Let's Talk: Oats in Celiac Disease
Avena Sativa. How could something that sounds so exotic and so esteemed be the cause of so much controversy? Avena Sativa is little more than your average oat; your average ‘gluten-free oat’ because oats are considered naturally gluten-free in many countries but they don’t necessarily stay that way. By the time oatmeal hits your bowl it may have come into contact with gluten at many stages of production.
If you’ve wondered why you still get an upset stomach, along with diarrhea, bloating or excessive gas after eating gluten-free oatmeal read on. The added fibre in your diet could be the culprit, but you might simply have an oat intolerance. An oat intolerance may be caused by the protein avenin in oats.
Oat intolerance with Celiac Disease is uncommon but it is a thing. Discussion about the safe inclusion of oats in the gluten-free diet of people with Celiac Disease continues in 2019.
Gluten is the blanket term that defines storage proteins in grains - wheat (gliadin), barley (hordein) and rye (secalin). Neither the United Kingdom nor the United States consider avenin to be gluten but Australia and Canada do even though Health Canada describes it as structurally different than the gluten in wheat, barley and rye. Read on to find out how oats are sold as gluten-free in North America.
Should Gluten-Free Oats Be Labelled Gluten-Free?
In Europe and the US, even though oats are naturally gluten-free they are at high-risk of gluten contamination because they frequently pass through the same facilities and machinery as wheat, rye and barley. The ‘Purity Protocol’ is a process in North America that stipulates oats grown on gluten-free fields are also harvested, stored, transported, and processed in gluten-free only facilities. These pure uncontaminated oats are later tested to certify that their gluten content is under 20 ppm (parts per million), the commonly accepted standard for maximum gluten content. If the oats meet ‘Purity Protocol’ standards they can legally be sold as gluten-free oats in Canada and the United States.
Coeliac* Australia follows a different practice: The Australia Food Standards Code prohibits products that contain any oats from being labelled gluten-free, and it considers ‘gluten-free’ oats equivalent to wheat-free oats (as there is no measurable contamination with wheat, rye or barley).
*Coeliac is the UK and Australian spelling.
Can Gluten-Free Oats Be Re-Added to the Gluten-Free Diet for People With Celiac Disease?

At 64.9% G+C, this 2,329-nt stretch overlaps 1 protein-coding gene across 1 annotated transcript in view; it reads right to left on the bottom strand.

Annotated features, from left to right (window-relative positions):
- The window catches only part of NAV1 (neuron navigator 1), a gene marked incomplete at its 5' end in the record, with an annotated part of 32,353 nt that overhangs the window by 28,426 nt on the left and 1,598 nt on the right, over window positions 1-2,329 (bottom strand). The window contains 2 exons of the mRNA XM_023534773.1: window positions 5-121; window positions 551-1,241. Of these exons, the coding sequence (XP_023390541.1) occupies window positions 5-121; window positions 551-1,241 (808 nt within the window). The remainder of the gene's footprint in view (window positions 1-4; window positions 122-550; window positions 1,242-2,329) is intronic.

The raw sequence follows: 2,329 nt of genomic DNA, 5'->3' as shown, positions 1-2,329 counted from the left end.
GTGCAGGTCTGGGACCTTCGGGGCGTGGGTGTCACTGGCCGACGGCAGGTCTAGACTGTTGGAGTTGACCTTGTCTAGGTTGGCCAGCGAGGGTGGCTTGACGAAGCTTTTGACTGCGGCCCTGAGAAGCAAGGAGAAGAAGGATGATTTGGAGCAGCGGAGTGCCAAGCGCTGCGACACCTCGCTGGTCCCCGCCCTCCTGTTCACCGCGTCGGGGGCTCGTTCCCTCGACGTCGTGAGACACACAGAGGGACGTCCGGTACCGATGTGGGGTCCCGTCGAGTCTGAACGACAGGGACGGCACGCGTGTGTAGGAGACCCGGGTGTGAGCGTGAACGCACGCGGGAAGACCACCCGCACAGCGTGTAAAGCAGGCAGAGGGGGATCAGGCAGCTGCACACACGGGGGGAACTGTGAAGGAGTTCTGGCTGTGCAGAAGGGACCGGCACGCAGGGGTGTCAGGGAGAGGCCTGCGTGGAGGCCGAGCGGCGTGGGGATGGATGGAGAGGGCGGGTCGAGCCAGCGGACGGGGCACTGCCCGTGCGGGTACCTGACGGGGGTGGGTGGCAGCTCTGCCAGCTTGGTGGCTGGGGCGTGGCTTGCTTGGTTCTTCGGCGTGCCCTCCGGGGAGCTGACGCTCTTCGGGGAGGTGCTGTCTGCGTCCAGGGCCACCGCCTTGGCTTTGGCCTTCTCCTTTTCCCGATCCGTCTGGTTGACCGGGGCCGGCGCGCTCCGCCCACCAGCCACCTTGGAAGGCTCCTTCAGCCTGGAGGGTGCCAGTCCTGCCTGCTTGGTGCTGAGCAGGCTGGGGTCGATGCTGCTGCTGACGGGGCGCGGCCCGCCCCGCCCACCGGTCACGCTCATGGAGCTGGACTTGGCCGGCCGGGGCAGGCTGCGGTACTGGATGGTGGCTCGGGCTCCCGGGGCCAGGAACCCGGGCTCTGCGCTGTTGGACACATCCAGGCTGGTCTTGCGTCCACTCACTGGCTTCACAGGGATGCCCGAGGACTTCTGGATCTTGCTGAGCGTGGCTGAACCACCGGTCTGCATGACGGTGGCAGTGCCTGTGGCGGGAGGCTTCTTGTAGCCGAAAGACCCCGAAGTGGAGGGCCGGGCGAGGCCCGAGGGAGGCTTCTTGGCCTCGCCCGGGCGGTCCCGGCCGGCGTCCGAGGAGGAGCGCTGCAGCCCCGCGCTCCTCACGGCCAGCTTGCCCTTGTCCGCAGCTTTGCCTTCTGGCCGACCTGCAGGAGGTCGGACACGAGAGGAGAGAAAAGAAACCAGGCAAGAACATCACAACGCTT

Even this subject is contentious. Groups in different countries give contrasting advice on reintroducing oats to your diet. Coeliac UK recommends introducing pure uncontaminated oats into your diet right when you are diagnosed with Celiac Disease.
But Coeliac Australia suggests reintroducing pure uncontaminated oats only (if at all) under medical supervision after a gastroscopy and a small bowel biopsy to determine if your bowel is healthy enough. A second gastroscopy and second small bowel biopsy are recommended 3 months later to help determine how the oats might affect your bowel.
The Canadian Celiac Association recommends that people with Celiac Disease wait until their celiac antibody levels have returned to normal before consuming gluten-free oats. This requires following a strict gluten-free diet for about 6 to 12 months. Blood tests are then required to measure these levels.
What Does the Latest Research Say?
In 2017, an article in the journal Gastroenterology titled, ‘Safety of Adding Oats to a Gluten-Free Diet for Patients With Celiac Disease: Systematic Review and Meta-analysis of Clinical Observational Studies’ analyzed 28 studies on adding oats to gluten-free diets. Six of the studies were randomized control trials (the highest quality studies) while the remaining studies were observational. The authors found that gluten-free oats had no effect on the symptoms, immunity or histology (the study of the microscopic structure of tissues) of patients with Celiac Disease. These results might encourage people to re-add oats to their gluten-free diets but the authors warn that the number of studies available for analysis is small, the geographic distribution is limited and the evidence is of low quality. So the results aren’t quite definitive.
So What’s All the Fuss with Gluten-free Oats Anyway?
If oats are suspect why can’t we just avoid oats if we have Celiac Disease?
Oats are whole grains which have lots of fibre (especially soluble fibre), vitamins and minerals (including B vitamins, vitamin E, iron, zinc, and magnesium), healthy fats and antioxidants. A whole grain kernel is a combination of three layers (bran, endosperm, germ) which have important nutrients that can potentially lower your risk of type 2 diabetes, heart disease, stroke, certain cancers and digestive conditions. People who avoid oats will miss out on these benefits.
Once your gut is healthy again most people with Celiac Disease can tolerate oats.
What Else Can I Eat If I’m Oat Intolerant with Celiac Disease?
Luckily, there are many other whole grain gluten-free options like wild or brown rice, cornmeal, popcorn, amaranth, sorghum, teff, buckwheat and quinoa. So, if you’re oat-intolerant and have Celiac disease you can use quinoa or buckwheat flakes to enjoy hot cereal and granola too.
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